In the latest issue of Forbes, Cornell University economist Robert H. Frank is pushing “A Tax Even Libertarians Can Love.” I hope he wasn’t counting on this libertarian’s support.
What he advocates is “replacing the income tax with a progressive tax on spending. …A family’s income minus its savings is its consumption, and that amount minus a large standard deduction – say, $30,000 a year for a family of four – would be its taxable consumption. …Rates would start low, perhaps 20%, then rise gradually with total consumption. …With savings tax-exempt, top marginal tax rates on consumption would have to be significantly higher than current top rates on income.”
His concept of “significantly higher” includes tax rates of 100-200% on marginal income that isn’t saved. This is about minimizing affluence, not maximizing revenues. There is ample evidence from Emmanuel Saez and others that the amount of reported income drops sharply as marginal tax rates rise above 25-30% (and even less on capital gains).
In his 2007 book, Falling Behind: How Rising Inequality Harms the Middle Class, Frank suggests marginal tax rates of 50% above $220,000 and rising to 200%. Since seniors (like me) commonly finance retirement from past savings, Frank’s tax scheme amounts to rapid confiscation of past savings.
For young people, Frank’s tax can’t possibly encourage savings because it discourages earning any income in the first place. Consumption is, after all, the motive for both earning and saving. The prospect of facing future consumption taxes of 50-200% would surely discourage saving much, because the rewards from invested savings (namely, future consumption) would be subjected to such prohibitive tax brackets. Under this steeply progressive tax on unsaved income, any income exempt from taxes today would be subject to brutal taxes whenever folks wanted to buy anything of value, like a car or house, or to retire on their accumulated savings.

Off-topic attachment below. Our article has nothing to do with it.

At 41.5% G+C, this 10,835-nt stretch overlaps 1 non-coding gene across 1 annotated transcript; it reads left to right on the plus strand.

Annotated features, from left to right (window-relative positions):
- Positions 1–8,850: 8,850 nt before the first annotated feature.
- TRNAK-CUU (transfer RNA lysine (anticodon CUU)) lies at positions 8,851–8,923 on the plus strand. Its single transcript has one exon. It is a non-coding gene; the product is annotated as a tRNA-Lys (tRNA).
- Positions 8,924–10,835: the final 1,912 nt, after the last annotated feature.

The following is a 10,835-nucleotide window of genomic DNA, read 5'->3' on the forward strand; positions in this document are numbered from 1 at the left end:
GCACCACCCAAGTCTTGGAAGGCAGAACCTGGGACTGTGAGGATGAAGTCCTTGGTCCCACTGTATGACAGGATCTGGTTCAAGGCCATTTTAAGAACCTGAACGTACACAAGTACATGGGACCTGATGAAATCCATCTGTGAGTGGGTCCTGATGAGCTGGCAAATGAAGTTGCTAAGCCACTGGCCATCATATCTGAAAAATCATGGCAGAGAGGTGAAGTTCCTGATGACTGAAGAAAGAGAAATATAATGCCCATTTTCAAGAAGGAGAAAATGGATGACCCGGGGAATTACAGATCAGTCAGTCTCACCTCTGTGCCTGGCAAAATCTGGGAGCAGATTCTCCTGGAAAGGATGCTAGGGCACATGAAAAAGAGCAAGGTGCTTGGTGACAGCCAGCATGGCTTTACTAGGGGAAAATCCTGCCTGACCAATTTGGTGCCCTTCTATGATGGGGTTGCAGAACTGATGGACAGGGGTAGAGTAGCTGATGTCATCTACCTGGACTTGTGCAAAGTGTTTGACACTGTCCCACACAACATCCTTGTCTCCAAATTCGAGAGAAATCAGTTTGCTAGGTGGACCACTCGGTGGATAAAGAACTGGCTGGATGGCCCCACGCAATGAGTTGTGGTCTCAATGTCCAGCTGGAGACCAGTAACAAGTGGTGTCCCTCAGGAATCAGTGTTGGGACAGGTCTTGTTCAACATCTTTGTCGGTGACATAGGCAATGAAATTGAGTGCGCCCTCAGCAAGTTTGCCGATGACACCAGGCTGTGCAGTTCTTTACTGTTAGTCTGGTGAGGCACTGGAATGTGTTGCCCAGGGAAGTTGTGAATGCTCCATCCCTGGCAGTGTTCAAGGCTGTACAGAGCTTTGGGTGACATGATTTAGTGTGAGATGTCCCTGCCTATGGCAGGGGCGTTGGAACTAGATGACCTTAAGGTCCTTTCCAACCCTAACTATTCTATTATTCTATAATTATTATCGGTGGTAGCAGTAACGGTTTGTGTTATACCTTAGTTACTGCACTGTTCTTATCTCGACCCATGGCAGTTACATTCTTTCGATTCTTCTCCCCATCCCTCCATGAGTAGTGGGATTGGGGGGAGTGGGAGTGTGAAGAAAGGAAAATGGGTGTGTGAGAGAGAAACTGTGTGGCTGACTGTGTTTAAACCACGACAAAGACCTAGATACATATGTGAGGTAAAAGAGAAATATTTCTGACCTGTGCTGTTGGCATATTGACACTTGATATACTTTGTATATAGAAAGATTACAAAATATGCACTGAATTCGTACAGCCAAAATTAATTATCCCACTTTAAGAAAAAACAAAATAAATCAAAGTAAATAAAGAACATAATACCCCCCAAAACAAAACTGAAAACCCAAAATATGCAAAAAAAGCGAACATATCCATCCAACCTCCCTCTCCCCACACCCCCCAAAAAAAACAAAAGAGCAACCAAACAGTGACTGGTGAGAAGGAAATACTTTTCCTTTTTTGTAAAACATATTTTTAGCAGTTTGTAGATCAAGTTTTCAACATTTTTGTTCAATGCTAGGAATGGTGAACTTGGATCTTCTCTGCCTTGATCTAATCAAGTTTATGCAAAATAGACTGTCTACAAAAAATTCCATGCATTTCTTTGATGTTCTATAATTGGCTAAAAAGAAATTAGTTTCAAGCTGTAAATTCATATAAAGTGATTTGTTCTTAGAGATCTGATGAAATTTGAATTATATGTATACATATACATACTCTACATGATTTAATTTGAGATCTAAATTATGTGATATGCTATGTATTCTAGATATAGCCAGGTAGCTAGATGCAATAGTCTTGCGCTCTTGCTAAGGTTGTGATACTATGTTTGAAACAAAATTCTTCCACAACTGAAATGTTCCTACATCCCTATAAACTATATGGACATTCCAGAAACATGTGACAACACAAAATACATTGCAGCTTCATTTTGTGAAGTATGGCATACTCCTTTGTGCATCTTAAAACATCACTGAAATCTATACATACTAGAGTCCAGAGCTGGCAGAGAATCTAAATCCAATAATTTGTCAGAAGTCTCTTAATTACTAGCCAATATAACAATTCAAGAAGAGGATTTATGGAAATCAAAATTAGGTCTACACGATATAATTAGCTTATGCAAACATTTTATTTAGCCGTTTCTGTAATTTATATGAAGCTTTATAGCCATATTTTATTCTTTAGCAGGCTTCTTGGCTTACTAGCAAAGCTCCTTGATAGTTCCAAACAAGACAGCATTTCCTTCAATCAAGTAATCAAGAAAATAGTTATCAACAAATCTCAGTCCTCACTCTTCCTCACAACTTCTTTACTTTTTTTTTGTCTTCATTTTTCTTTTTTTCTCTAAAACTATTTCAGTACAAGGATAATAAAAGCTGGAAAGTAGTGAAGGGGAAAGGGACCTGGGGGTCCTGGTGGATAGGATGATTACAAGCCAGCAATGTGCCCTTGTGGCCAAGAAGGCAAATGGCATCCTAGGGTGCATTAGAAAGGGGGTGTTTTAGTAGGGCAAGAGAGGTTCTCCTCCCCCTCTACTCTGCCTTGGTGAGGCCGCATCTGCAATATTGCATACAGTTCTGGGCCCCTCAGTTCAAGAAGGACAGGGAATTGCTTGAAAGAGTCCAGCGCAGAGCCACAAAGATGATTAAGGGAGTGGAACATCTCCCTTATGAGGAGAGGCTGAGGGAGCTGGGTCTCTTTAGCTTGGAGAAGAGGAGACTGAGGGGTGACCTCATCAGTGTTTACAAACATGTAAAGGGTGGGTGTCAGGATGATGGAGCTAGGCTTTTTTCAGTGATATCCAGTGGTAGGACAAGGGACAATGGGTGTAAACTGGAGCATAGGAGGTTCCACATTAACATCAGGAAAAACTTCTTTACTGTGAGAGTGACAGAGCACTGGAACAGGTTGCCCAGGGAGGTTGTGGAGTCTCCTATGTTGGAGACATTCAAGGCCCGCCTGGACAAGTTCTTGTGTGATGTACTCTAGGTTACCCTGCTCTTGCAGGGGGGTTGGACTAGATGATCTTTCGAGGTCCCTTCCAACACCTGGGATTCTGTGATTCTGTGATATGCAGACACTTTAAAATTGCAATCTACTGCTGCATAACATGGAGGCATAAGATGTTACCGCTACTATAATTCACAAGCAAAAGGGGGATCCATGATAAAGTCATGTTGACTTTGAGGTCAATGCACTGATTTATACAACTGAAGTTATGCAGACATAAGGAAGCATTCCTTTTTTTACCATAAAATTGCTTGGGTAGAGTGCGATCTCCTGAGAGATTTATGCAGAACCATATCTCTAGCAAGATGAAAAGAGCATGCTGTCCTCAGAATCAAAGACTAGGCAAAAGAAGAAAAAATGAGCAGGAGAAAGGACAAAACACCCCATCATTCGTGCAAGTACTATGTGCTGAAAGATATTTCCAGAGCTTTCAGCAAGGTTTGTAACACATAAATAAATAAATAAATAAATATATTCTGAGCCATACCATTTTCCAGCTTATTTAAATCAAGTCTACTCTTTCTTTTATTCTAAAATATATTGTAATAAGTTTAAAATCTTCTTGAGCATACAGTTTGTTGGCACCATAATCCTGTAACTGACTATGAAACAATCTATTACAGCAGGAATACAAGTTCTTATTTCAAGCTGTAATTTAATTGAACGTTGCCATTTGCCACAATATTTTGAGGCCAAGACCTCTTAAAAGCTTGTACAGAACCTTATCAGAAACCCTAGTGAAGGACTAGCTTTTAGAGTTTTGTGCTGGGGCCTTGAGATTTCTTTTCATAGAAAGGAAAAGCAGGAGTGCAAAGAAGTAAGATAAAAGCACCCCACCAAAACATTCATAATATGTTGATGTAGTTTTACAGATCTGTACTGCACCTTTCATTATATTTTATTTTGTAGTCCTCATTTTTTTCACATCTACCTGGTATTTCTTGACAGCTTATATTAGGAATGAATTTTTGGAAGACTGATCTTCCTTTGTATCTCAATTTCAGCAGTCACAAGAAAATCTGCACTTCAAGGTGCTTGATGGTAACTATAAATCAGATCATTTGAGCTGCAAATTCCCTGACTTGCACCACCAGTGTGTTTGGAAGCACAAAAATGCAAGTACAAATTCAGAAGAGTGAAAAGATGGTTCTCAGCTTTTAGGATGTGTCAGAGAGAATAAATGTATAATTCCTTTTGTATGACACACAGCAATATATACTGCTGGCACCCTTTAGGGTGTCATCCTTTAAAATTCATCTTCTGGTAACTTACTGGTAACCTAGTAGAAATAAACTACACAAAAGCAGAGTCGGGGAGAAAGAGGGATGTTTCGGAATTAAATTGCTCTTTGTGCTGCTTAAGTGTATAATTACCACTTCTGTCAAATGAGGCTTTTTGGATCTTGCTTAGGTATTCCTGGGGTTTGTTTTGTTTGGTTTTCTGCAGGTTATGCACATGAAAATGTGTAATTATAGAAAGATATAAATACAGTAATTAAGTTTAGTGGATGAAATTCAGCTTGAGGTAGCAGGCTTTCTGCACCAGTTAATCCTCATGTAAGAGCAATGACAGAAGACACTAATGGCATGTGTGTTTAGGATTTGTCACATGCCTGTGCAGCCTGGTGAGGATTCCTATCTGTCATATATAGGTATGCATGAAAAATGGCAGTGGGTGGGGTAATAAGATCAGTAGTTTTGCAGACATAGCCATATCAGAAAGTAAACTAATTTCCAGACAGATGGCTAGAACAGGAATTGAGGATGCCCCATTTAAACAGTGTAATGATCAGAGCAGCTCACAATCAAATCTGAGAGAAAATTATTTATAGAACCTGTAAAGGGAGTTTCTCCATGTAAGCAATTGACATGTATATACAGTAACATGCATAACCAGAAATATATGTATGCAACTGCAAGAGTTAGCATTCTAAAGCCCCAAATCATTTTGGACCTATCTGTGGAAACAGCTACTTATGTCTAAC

In another April 25 piece in The New York Times, Mr. Frank shifts from promoting confiscatory taxes on consumption to defending small tweaks to the current tax regime. “The current [tax] system is much fairer than many people believe, and the president’s proposal will make it both fairer and more efficient.” That comment was aimed at the tea parties. Yet tax party protesters clearly understood, as Frank does not, that the president’s first wave of proposed tax increases come nowhere near paying for his grandiose spending plans. My estimate of last October, that Obama’s plans would add $4.3 trillion to the deficits over ten years is now looking much too generous, if not wildly optimistic.
In the New York Times piece, Frank argues that income differences are mainly a matter of luck. As he often does, Frank pretends to possess evidence about this topic that other economists have missed. He says, “economists have only begun to realize [that] pay differences often vastly overstate differences in performance.”
In his book, whenever Frank alludes to what “the evidence suggests,” his sources are usually suspect, obsolete or invisible. He claims “regulations, like cartoons are data.” He cites an unpublished master’s thesis, unidentified surveys and “casual impressions.”
Frank claims “happiness can be measured reliably” by brain waves. Explaining this better in the Economic Journal in 1997, he noted that people who say they are happy show “greater electrical activity in the left prefrontal region of the brain” which “is rich in receptors for the neurotransmitter dopamine, higher concentrations of which been shown independently to be correlated with positive affect.” If we accept the amount of dopamine in the brain as the gauge of happiness, however, then the happiest people are those who routinely abuse crack and meth.
In the second chapter of Falling Behind, his first graph lists a Census Bureau URL as the source for household income data from 1949 to 1979. Click on that link and you will find the data only go back to 1967. In reality, all of Frank’s income and wealth graphs actually came from Chris Hartman at inequality.org. Hartman is not an economist or statistician, but a “researcher, writer, editor, and graphic designer with experience in politics, higher education, and publishing.” Hartman’s non-facts used in Robert Frank’s first graph actually came from a 1994 book from the Economic Policy Institute, reflecting the “authors’ analysis… of unpublished census data.” Frank’s comparison of CEO pay with “average wages” came from Hartman’s flawed calculations for United for a Fair Economy, which were critiqued on page 131 of my textbook Income and Wealth. And Frank’s demonstrably false claim that “asset ownership has become even more heavily concentrated during recent years” is likewise from inequality.org.
In short, Professor Frank often bases his remarkably strong opinions on fragile facts.